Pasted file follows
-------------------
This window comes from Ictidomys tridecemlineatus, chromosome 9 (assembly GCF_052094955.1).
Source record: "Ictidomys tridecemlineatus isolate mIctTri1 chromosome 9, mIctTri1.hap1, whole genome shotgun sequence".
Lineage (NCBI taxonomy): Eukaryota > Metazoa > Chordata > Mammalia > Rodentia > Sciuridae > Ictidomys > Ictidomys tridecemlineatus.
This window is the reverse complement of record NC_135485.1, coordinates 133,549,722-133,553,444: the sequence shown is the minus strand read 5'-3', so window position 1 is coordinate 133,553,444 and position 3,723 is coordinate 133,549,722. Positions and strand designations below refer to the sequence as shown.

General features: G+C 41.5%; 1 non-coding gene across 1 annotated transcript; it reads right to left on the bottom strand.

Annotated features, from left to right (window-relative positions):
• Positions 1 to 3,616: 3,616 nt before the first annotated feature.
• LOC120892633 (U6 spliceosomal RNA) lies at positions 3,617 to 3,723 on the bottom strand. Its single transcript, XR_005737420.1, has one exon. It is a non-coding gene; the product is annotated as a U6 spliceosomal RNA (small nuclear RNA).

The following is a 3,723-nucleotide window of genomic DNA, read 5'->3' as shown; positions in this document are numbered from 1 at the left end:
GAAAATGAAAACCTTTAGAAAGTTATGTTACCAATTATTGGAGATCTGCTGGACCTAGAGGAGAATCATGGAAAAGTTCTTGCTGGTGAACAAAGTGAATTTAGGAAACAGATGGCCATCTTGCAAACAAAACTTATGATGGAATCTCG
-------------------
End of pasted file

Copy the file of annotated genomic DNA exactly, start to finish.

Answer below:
This window comes from Ictidomys tridecemlineatus, chromosome 9 (assembly GCF_052094955.1).
Source record: "Ictidomys tridecemlineatus isolate mIctTri1 chromosome 9, mIctTri1.hap1, whole genome shotgun sequence".
Lineage (NCBI taxonomy): Eukaryota > Metazoa > Chordata > Mammalia > Rodentia > Sciuridae > Ictidomys > Ictidomys tridecemlineatus.
This window is the reverse complement of record NC_135485.1, coordinates 133,549,722-133,553,444: the sequence shown is the minus strand read 5'-3', so window position 1 is coordinate 133,553,444 and position 3,723 is coordinate 133,549,722. Positions and strand designations below refer to the sequence as shown.

General features: G+C 41.5%; 1 non-coding gene across 1 annotated transcript; it reads right to left on the bottom strand.

Annotated features, from left to right (window-relative positions):
• Positions 1 to 3,616: 3,616 nt before the first annotated feature.
• LOC120892633 (U6 spliceosomal RNA) lies at positions 3,617 to 3,723 on the bottom strand. Its single transcript, XR_005737420.1, has one exon. It is a non-coding gene; the product is annotated as a U6 spliceosomal RNA (small nuclear RNA).

The following is a 3,723-nucleotide window of genomic DNA, read 5'->3' as shown; positions in this document are numbered from 1 at the left end:
GAAAATGAAAACCTTTAGAAAGTTATGTTACCAATTATTGGAGATCTGCTGGACCTAGAGGAGAATCATGGAAAAGTTCTTGCTGGTGAACAAAGTGAATTTAGGAAACAGATGGCCATCTTGCAAACAAAACTTATGATGGAATCTCG